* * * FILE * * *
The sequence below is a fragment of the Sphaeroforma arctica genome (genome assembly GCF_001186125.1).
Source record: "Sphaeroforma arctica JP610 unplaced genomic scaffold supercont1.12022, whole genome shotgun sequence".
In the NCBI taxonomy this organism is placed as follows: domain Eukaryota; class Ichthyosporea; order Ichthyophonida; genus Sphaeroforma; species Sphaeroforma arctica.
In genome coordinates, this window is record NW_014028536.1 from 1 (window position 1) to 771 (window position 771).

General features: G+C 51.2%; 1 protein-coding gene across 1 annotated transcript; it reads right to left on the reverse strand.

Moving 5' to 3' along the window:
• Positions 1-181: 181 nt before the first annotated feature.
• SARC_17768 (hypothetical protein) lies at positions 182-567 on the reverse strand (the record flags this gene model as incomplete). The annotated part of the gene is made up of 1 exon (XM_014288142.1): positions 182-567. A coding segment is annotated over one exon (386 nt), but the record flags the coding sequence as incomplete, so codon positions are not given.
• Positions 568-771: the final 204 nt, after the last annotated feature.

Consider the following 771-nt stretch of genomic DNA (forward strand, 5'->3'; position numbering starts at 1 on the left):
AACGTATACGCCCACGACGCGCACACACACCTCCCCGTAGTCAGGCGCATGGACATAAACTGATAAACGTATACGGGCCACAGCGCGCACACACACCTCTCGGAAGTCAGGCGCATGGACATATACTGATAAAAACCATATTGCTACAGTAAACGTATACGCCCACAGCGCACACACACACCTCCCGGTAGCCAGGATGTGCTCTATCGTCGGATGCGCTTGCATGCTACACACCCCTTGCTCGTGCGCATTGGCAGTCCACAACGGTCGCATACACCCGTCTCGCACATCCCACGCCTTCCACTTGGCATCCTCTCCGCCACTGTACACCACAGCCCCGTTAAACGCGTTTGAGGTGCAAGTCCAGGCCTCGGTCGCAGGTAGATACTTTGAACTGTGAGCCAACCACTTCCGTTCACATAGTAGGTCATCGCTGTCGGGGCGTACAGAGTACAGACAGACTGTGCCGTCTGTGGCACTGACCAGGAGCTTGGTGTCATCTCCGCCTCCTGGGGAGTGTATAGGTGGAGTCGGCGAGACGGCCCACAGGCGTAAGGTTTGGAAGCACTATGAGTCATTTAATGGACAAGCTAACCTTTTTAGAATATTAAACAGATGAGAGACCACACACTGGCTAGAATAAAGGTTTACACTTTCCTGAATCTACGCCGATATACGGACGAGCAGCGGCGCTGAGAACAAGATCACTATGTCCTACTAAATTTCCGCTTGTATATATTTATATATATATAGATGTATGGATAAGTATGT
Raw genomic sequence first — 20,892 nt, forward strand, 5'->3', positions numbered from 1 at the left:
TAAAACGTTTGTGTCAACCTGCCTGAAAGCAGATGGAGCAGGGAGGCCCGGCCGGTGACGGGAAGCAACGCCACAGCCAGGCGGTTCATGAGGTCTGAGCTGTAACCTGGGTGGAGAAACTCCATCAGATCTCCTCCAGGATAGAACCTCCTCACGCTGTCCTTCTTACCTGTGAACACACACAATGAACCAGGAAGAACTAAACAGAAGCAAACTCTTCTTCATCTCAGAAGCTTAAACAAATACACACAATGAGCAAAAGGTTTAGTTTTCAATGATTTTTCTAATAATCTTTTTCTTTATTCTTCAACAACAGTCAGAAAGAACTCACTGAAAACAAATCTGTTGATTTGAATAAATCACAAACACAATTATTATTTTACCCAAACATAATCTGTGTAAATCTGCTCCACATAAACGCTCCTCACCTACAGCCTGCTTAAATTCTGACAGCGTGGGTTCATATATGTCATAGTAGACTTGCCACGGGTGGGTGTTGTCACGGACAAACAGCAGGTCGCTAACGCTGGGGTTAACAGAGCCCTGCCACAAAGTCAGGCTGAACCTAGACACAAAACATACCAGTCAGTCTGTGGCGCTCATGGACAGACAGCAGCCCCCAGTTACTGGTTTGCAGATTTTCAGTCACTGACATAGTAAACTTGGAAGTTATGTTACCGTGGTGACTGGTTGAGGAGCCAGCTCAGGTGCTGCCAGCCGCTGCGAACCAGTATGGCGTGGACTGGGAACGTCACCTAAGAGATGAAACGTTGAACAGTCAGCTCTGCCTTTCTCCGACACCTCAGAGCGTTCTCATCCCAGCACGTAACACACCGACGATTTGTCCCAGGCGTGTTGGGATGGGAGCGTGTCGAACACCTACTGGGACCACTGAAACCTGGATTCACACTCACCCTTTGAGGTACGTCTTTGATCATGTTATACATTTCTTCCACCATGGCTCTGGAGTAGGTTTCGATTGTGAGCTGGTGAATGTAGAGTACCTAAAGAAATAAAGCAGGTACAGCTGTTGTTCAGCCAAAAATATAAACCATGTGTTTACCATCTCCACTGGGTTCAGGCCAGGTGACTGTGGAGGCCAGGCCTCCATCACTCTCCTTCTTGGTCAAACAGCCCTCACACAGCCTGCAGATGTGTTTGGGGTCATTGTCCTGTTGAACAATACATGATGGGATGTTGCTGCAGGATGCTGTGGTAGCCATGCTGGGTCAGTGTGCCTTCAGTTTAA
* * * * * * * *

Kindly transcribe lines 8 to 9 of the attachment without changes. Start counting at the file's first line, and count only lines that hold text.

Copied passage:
• SARC_17768 (hypothetical protein) lies at positions 182-567 on the reverse strand (the record flags this gene model as incomplete). The annotated part of the gene is made up of 1 exon (XM_014288142.1): positions 182-567. A coding segment is annotated over one exon (386 nt), but the record flags the coding sequence as incomplete, so codon positions are not given.
• Positions 568-771: the final 204 nt, after the last annotated feature.